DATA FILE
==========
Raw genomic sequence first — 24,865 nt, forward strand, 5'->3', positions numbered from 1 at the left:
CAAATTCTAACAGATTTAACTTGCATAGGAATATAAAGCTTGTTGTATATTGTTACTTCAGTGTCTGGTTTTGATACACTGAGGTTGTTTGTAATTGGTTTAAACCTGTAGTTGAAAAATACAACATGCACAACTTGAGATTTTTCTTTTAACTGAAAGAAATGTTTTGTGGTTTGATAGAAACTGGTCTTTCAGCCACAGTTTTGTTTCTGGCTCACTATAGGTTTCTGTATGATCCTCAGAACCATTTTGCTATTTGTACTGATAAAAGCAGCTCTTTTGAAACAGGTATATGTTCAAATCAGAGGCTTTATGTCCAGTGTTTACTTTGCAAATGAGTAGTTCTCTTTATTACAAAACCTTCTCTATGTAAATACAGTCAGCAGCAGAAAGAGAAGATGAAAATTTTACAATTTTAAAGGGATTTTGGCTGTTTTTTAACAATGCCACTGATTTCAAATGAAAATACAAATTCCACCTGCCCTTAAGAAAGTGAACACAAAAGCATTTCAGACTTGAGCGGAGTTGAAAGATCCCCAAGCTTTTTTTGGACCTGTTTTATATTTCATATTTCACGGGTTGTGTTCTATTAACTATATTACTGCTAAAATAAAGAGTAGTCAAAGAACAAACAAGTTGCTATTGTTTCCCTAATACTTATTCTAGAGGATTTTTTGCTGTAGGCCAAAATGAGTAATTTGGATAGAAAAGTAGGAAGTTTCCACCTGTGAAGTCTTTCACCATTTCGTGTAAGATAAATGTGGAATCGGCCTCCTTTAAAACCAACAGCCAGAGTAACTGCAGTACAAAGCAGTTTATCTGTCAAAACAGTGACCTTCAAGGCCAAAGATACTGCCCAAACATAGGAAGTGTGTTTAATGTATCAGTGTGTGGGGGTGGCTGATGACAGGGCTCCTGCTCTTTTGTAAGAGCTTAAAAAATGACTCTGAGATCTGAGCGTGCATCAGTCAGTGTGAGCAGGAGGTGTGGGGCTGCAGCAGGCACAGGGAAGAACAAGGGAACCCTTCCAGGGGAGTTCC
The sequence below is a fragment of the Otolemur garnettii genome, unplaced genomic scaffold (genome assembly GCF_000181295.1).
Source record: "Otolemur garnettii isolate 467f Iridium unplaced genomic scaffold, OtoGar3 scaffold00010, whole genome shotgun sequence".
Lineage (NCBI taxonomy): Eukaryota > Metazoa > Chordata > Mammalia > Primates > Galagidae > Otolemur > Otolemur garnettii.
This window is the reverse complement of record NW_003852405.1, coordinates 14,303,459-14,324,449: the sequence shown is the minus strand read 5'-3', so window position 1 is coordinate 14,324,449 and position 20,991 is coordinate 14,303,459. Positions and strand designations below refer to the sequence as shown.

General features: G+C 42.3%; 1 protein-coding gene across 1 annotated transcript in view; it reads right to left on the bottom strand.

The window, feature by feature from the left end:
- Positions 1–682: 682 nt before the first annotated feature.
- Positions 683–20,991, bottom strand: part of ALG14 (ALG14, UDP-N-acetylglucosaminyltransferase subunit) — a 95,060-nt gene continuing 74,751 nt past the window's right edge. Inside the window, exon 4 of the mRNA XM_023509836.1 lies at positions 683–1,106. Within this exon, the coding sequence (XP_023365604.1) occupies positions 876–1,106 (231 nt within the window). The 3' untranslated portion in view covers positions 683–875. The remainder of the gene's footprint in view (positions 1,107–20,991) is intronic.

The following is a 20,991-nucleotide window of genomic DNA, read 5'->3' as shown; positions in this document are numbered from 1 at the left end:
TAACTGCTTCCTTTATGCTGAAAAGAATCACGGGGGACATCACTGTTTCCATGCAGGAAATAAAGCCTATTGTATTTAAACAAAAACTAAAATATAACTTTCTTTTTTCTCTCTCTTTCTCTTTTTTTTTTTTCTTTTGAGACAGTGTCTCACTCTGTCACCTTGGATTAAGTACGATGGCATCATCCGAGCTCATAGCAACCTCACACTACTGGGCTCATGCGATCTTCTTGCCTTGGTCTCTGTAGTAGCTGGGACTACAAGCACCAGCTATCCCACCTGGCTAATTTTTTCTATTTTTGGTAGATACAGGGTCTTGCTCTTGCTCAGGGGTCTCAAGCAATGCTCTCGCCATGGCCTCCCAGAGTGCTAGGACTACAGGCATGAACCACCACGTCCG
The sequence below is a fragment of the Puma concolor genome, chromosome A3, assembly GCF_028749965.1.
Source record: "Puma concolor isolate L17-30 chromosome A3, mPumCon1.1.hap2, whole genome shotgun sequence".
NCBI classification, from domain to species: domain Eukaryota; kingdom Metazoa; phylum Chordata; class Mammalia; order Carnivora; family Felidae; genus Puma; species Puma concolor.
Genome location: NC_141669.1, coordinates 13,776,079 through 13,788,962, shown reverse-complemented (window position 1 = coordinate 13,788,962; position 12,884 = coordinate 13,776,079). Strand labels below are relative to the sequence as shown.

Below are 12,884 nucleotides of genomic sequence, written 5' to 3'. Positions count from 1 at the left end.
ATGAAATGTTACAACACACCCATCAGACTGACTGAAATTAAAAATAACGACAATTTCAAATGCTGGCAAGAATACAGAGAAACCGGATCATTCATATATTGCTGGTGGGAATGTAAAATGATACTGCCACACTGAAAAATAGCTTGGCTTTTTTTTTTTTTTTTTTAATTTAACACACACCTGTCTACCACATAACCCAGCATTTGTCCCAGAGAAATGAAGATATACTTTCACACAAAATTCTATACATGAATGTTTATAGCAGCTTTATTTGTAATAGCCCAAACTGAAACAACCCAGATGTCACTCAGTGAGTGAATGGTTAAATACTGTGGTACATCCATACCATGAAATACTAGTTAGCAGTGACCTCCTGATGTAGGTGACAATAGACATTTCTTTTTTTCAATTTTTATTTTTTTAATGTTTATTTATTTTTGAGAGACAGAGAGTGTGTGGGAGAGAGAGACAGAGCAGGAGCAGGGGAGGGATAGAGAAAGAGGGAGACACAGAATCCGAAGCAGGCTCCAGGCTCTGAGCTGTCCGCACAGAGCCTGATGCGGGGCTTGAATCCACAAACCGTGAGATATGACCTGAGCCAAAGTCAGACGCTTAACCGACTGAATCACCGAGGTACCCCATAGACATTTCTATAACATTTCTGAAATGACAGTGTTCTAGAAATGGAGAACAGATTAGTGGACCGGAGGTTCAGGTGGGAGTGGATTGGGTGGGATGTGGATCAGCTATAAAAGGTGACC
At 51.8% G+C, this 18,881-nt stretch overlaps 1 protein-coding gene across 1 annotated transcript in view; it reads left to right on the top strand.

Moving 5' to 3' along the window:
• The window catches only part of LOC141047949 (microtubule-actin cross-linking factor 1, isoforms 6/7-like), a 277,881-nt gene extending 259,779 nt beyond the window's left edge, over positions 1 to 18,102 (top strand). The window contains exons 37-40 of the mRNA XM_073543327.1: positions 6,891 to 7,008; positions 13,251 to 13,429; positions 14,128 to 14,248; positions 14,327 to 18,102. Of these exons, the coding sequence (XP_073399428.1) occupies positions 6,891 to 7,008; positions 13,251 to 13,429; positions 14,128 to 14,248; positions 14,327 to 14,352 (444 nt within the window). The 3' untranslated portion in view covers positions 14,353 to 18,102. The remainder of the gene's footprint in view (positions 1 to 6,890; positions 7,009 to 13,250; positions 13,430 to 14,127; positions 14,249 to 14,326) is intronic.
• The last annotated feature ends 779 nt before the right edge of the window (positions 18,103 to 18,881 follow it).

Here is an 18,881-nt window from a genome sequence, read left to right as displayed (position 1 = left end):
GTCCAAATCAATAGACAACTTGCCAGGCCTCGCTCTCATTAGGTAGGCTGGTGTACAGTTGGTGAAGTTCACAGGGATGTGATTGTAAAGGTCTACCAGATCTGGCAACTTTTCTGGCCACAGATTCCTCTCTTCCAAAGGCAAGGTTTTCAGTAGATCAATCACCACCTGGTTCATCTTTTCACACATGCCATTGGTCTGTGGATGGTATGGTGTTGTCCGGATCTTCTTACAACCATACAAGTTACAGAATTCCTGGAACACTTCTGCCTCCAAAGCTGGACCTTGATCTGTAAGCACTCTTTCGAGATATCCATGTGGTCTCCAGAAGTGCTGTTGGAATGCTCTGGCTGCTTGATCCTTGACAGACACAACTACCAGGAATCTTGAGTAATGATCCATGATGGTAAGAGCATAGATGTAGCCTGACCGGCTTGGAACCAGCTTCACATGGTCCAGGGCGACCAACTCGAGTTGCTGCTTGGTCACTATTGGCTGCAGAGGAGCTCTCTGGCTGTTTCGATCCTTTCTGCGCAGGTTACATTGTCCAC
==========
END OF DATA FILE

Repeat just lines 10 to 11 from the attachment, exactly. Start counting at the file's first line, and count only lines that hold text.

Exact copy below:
- Positions 683–20,991, bottom strand: part of ALG14 (ALG14, UDP-N-acetylglucosaminyltransferase subunit) — a 95,060-nt gene continuing 74,751 nt past the window's right edge. Inside the window, exon 4 of the mRNA XM_023509836.1 lies at positions 683–1,106. Within this exon, the coding sequence (XP_023365604.1) occupies positions 876–1,106 (231 nt within the window). The 3' untranslated portion in view covers positions 683–875. The remainder of the gene's footprint in view (positions 1,107–20,991) is intronic.

The following is a 20,991-nucleotide window of genomic DNA, read 5'->3' as shown; positions in this document are numbered from 1 at the left end: